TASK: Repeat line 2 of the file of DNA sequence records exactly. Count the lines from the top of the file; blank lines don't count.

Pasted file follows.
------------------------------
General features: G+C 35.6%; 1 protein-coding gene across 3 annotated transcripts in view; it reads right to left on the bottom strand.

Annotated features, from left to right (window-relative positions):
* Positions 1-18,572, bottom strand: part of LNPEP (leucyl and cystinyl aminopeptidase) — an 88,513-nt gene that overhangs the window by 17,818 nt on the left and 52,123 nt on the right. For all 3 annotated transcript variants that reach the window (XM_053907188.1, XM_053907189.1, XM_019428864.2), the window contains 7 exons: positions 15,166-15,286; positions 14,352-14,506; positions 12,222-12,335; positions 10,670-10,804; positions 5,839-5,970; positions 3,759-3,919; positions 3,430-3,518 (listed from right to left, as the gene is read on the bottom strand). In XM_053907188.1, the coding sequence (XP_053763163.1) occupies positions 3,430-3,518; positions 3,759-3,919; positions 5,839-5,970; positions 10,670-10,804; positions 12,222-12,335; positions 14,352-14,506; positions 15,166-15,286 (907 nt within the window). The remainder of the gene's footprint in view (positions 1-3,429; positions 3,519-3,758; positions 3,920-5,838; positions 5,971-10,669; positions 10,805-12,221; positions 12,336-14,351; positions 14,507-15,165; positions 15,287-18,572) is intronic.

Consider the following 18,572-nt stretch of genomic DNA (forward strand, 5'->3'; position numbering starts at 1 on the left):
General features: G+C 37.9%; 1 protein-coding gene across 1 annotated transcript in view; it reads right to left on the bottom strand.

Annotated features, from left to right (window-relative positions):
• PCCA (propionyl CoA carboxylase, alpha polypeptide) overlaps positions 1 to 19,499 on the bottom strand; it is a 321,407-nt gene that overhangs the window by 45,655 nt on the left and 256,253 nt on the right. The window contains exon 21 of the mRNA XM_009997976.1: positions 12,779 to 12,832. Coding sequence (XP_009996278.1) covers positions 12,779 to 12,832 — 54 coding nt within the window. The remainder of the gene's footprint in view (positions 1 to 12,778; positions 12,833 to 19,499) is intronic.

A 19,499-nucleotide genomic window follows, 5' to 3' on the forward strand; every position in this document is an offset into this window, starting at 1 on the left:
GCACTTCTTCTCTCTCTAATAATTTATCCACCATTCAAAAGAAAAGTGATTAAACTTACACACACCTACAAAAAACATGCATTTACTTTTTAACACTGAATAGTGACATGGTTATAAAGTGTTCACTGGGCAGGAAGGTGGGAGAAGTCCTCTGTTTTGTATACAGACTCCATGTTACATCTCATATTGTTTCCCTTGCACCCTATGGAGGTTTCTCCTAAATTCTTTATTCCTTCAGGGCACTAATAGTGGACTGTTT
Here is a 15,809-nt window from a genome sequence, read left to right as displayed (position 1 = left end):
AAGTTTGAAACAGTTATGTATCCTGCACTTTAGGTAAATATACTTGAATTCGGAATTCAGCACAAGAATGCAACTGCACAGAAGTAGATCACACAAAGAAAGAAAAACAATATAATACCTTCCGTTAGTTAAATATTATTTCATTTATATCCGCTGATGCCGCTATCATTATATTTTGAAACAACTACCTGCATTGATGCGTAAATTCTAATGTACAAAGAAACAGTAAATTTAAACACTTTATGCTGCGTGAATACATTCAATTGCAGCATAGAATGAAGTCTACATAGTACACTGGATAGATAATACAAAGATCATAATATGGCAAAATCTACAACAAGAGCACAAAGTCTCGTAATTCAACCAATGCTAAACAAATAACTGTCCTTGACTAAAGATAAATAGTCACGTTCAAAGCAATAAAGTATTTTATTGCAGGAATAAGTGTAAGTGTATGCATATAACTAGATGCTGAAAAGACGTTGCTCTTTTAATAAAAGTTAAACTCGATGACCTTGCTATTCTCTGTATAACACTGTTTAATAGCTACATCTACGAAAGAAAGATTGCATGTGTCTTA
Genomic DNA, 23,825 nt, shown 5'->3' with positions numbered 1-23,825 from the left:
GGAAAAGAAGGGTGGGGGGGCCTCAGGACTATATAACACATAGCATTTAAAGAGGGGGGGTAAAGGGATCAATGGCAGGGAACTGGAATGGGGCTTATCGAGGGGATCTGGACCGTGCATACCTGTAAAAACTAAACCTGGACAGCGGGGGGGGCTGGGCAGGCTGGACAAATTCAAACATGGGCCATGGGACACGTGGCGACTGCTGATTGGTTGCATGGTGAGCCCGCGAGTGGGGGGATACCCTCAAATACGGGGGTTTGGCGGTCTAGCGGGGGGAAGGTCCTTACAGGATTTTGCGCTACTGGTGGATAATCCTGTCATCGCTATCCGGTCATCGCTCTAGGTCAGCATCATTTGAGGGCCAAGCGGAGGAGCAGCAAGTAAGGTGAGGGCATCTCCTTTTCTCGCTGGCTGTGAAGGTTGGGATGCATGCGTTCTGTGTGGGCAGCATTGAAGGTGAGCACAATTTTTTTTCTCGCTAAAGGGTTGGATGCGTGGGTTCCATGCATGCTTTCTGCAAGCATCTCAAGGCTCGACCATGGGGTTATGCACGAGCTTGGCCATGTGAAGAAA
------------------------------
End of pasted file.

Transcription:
Annotated features, from left to right (window-relative positions):